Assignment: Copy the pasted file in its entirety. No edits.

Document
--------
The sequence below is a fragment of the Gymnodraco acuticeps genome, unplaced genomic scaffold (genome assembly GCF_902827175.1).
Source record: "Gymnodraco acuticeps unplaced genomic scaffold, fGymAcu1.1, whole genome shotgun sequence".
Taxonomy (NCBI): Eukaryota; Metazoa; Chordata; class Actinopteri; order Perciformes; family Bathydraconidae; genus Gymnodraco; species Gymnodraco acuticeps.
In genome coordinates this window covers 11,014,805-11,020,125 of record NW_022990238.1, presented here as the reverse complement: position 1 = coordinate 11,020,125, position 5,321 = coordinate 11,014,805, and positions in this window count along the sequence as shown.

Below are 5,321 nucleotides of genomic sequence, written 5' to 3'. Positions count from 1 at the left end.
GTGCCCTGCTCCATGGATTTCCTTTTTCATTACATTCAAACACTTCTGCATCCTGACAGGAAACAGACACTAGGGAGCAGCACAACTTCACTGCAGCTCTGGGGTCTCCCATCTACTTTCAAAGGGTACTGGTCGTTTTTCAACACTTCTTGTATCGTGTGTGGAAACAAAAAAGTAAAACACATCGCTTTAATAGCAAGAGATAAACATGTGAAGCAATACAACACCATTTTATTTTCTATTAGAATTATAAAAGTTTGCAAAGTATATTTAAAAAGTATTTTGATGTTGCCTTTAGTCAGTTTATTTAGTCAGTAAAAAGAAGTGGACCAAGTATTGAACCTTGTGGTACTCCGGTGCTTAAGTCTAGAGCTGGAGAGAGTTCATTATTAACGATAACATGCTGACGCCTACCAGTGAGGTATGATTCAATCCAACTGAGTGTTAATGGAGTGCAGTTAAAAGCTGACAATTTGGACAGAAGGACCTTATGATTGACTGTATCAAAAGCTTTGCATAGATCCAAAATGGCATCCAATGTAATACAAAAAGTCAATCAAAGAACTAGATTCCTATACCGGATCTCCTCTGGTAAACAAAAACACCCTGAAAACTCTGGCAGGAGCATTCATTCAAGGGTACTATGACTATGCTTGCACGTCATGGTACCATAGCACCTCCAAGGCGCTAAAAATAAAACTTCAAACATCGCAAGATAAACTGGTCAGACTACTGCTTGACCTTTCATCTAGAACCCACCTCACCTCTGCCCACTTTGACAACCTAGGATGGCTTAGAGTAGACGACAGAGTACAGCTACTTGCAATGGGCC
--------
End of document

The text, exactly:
The sequence below is a fragment of the Gymnodraco acuticeps genome, unplaced genomic scaffold (genome assembly GCF_902827175.1).
Source record: "Gymnodraco acuticeps unplaced genomic scaffold, fGymAcu1.1, whole genome shotgun sequence".
Taxonomy (NCBI): Eukaryota; Metazoa; Chordata; class Actinopteri; order Perciformes; family Bathydraconidae; genus Gymnodraco; species Gymnodraco acuticeps.
In genome coordinates this window covers 11,014,805-11,020,125 of record NW_022990238.1, presented here as the reverse complement: position 1 = coordinate 11,020,125, position 5,321 = coordinate 11,014,805, and positions in this window count along the sequence as shown.

Below are 5,321 nucleotides of genomic sequence, written 5' to 3'. Positions count from 1 at the left end.
GTGCCCTGCTCCATGGATTTCCTTTTTCATTACATTCAAACACTTCTGCATCCTGACAGGAAACAGACACTAGGGAGCAGCACAACTTCACTGCAGCTCTGGGGTCTCCCATCTACTTTCAAAGGGTACTGGTCGTTTTTCAACACTTCTTGTATCGTGTGTGGAAACAAAAAAGTAAAACACATCGCTTTAATAGCAAGAGATAAACATGTGAAGCAATACAACACCATTTTATTTTCTATTAGAATTATAAAAGTTTGCAAAGTATATTTAAAAAGTATTTTGATGTTGCCTTTAGTCAGTTTATTTAGTCAGTAAAAAGAAGTGGACCAAGTATTGAACCTTGTGGTACTCCGGTGCTTAAGTCTAGAGCTGGAGAGAGTTCATTATTAACGATAACATGCTGACGCCTACCAGTGAGGTATGATTCAATCCAACTGAGTGTTAATGGAGTGCAGTTAAAAGCTGACAATTTGGACAGAAGGACCTTATGATTGACTGTATCAAAAGCTTTGCATAGATCCAAAATGGCATCCAATGTAATACAAAAAGTCAATCAAAGAACTAGATTCCTATACCGGATCTCCTCTGGTAAACAAAAACACCCTGAAAACTCTGGCAGGAGCATTCATTCAAGGGTACTATGACTATGCTTGCACGTCATGGTACCATAGCACCTCCAAGGCGCTAAAAATAAAACTTCAAACATCGCAAGATAAACTGGTCAGACTACTGCTTGACCTTTCATCTAGAACCCACCTCACCTCTGCCCACTTTGACAACCTAGGATGGCTTAGAGTAGACGACAGAGTACAGCTACTTGCAATGGGCC